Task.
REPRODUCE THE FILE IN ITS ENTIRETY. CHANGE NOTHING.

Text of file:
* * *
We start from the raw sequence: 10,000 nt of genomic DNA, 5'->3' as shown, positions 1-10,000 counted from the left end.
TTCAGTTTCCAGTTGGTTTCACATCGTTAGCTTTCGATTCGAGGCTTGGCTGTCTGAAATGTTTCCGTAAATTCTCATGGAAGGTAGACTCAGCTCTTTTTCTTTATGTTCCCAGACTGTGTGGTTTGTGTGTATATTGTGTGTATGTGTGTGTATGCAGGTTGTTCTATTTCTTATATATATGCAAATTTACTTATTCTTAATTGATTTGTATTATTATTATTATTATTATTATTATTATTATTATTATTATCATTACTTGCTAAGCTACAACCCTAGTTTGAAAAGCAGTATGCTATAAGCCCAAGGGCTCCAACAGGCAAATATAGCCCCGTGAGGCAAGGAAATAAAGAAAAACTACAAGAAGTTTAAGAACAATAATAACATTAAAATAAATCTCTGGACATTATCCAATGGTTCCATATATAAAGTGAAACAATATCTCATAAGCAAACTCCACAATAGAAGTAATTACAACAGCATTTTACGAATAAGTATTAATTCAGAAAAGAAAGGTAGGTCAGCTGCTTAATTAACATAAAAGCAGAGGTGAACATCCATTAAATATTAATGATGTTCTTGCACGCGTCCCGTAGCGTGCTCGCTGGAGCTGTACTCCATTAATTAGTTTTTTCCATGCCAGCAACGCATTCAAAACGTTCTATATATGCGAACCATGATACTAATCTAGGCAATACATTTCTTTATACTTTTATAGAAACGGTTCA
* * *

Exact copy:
We start from the raw sequence: 10,000 nt of genomic DNA, 5'->3' as shown, positions 1-10,000 counted from the left end.
TTCAGTTTCCAGTTGGTTTCACATCGTTAGCTTTCGATTCGAGGCTTGGCTGTCTGAAATGTTTCCGTAAATTCTCATGGAAGGTAGACTCAGCTCTTTTTCTTTATGTTCCCAGACTGTGTGGTTTGTGTGTATATTGTGTGTATGTGTGTGTATGCAGGTTGTTCTATTTCTTATATATATGCAAATTTACTTATTCTTAATTGATTTGTATTATTATTATTATTATTATTATTATTATTATTATTATTATCATTACTTGCTAAGCTACAACCCTAGTTTGAAAAGCAGTATGCTATAAGCCCAAGGGCTCCAACAGGCAAATATAGCCCCGTGAGGCAAGGAAATAAAGAAAAACTACAAGAAGTTTAAGAACAATAATAACATTAAAATAAATCTCTGGACATTATCCAATGGTTCCATATATAAAGTGAAACAATATCTCATAAGCAAACTCCACAATAGAAGTAATTACAACAGCATTTTACGAATAAGTATTAATTCAGAAAAGAAAGGTAGGTCAGCTGCTTAATTAACATAAAAGCAGAGGTGAACATCCATTAAATATTAATGATGTTCTTGCACGCGTCCCGTAGCGTGCTCGCTGGAGCTGTACTCCATTAATTAGTTTTTTCCATGCCAGCAACGCATTCAAAACGTTCTATATATGCGAACCATGATACTAATCTAGGCAATACATTTCTTTATACTTTTATAGAAACGGTTCA